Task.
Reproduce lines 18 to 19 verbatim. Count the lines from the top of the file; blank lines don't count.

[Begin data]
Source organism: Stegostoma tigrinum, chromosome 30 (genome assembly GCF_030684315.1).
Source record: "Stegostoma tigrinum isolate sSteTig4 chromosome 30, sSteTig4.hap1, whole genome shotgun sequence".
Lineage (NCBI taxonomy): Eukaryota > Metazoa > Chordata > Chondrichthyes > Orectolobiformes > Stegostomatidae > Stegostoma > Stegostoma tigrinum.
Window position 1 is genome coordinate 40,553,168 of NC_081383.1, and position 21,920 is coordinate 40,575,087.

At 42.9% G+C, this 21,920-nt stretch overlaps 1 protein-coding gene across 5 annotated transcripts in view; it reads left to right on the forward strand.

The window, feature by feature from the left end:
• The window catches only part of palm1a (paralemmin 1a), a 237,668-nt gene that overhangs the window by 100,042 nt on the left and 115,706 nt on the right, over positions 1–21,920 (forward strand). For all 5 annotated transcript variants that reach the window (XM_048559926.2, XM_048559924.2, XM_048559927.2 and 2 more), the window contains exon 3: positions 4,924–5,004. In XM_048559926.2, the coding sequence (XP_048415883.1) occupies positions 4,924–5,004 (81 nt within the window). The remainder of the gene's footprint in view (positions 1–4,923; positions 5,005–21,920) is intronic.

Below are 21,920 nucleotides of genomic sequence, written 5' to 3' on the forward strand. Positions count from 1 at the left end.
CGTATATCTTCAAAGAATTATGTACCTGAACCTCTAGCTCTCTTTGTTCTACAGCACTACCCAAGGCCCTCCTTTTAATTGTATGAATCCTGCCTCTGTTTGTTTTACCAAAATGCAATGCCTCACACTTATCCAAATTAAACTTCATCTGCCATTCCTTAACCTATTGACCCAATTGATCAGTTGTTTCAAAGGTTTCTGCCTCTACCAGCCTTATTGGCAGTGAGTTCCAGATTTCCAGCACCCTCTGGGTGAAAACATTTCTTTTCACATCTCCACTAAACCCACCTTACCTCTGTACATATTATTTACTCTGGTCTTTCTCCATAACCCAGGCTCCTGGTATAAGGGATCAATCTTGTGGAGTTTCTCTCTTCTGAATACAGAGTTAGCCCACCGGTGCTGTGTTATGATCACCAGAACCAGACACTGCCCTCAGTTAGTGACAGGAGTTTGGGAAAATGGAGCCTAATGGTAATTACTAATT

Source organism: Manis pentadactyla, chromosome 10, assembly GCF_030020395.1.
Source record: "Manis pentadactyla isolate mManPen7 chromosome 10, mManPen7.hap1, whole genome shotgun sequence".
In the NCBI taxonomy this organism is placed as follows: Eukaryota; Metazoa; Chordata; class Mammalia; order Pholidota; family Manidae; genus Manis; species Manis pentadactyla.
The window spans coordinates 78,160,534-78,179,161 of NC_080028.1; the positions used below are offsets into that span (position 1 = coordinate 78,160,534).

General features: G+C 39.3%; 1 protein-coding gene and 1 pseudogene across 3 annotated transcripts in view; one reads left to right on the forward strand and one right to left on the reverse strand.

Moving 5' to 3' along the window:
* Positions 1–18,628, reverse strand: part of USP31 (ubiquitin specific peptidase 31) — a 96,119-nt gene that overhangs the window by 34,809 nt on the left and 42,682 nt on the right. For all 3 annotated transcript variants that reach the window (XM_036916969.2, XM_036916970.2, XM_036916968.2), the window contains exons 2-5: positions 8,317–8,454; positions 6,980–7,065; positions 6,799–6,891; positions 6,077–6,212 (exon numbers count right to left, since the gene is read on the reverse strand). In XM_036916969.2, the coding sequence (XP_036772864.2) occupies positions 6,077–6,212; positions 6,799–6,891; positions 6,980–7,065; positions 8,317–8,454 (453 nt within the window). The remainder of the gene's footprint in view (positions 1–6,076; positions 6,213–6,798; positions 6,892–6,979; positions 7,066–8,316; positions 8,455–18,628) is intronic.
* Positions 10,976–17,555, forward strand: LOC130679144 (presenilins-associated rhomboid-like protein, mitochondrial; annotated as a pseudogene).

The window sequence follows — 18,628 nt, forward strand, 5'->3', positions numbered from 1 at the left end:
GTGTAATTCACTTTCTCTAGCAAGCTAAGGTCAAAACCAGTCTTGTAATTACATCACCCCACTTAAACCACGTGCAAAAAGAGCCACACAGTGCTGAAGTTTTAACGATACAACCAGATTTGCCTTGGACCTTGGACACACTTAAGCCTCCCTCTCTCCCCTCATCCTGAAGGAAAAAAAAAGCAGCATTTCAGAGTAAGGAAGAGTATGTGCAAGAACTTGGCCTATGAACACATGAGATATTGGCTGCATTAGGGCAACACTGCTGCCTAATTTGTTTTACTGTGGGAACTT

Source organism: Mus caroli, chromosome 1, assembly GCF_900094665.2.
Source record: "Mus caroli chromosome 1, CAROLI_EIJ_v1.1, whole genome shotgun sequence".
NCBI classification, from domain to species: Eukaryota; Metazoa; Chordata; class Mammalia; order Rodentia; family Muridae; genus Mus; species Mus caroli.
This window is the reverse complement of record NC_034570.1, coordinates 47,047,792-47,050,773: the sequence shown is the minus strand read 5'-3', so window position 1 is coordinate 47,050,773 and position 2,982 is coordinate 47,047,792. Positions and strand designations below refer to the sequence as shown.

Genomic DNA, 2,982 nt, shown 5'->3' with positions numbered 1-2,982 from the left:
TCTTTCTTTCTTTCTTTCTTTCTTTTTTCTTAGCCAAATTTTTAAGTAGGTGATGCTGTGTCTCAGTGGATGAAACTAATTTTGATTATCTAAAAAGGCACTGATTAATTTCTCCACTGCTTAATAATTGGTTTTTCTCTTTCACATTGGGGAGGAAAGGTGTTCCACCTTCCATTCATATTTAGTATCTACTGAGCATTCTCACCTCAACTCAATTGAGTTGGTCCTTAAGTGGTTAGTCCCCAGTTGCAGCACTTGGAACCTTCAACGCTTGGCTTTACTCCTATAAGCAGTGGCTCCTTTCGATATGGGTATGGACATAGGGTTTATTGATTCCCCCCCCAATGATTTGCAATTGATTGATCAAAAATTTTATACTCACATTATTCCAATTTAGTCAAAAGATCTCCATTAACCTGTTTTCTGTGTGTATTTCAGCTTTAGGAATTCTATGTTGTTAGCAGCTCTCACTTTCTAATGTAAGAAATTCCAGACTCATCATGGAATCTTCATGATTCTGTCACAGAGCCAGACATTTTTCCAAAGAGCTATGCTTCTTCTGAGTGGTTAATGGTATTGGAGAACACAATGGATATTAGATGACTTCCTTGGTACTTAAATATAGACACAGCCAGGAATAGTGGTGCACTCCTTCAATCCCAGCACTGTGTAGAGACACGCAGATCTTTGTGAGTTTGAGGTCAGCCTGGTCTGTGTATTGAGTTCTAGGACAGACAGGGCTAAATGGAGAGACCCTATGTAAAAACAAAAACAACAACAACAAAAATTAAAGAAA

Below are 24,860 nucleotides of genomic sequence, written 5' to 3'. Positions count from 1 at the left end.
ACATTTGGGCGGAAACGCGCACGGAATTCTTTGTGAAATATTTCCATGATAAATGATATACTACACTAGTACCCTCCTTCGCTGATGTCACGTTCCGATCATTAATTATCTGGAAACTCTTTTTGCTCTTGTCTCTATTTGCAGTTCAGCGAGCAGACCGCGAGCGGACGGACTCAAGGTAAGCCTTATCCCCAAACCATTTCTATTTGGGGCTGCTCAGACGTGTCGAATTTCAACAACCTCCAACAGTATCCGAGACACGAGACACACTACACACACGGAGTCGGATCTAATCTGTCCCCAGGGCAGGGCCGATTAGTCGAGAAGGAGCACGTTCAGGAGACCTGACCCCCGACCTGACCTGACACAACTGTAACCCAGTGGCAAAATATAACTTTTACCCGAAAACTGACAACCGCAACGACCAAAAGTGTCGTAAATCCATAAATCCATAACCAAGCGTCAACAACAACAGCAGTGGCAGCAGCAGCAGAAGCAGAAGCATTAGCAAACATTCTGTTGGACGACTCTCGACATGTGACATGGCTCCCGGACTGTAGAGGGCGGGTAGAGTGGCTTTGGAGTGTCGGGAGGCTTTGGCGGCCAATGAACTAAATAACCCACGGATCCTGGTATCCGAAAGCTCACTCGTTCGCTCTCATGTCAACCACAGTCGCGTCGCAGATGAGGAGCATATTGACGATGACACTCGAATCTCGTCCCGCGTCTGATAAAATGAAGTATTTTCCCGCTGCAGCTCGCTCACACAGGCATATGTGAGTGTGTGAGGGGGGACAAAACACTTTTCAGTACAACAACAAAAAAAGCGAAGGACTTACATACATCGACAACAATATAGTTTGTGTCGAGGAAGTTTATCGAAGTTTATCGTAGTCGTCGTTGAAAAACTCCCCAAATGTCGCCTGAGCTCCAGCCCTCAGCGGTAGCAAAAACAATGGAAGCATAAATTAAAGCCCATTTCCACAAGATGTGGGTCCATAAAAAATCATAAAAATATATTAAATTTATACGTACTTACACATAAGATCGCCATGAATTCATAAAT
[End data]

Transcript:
The window sequence follows — 18,628 nt, forward strand, 5'->3', positions numbered from 1 at the left end:
GTGTAATTCACTTTCTCTAGCAAGCTAAGGTCAAAACCAGTCTTGTAATTACATCACCCCACTTAAACCACGTGCAAAAAGAGCCACACAGTGCTGAAGTTTTAACGATACAACCAGATTTGCCTTGGACCTTGGACACACTTAAGCCTCCCTCTCTCCCCTCATCCTGAAGGAAAAAAAAAGCAGCATTTCAGAGTAAGGAAGAGTATGTGCAAGAACTTGGCCTATGAACACATGAGATATTGGCTGCATTAGGGCAACACTGCTGCCTAATTTGTTTTACTGTGGGAACTT